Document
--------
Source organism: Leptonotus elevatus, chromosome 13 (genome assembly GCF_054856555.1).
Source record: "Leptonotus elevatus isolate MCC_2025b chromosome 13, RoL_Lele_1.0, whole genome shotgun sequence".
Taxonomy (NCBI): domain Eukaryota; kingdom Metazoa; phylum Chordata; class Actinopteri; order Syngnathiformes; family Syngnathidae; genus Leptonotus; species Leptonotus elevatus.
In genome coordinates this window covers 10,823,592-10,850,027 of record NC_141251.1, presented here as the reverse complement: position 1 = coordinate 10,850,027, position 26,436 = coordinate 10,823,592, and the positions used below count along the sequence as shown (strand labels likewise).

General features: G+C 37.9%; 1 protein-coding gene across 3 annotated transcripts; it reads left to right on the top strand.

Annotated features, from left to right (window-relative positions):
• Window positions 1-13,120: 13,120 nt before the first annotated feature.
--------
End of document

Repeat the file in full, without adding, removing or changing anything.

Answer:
Source organism: Leptonotus elevatus, chromosome 13 (genome assembly GCF_054856555.1).
Source record: "Leptonotus elevatus isolate MCC_2025b chromosome 13, RoL_Lele_1.0, whole genome shotgun sequence".
Taxonomy (NCBI): domain Eukaryota; kingdom Metazoa; phylum Chordata; class Actinopteri; order Syngnathiformes; family Syngnathidae; genus Leptonotus; species Leptonotus elevatus.
In genome coordinates this window covers 10,823,592-10,850,027 of record NC_141251.1, presented here as the reverse complement: position 1 = coordinate 10,850,027, position 26,436 = coordinate 10,823,592, and the positions used below count along the sequence as shown (strand labels likewise).

General features: G+C 37.9%; 1 protein-coding gene across 3 annotated transcripts; it reads left to right on the top strand.

Annotated features, from left to right (window-relative positions):
• Window positions 1-13,120: 13,120 nt before the first annotated feature.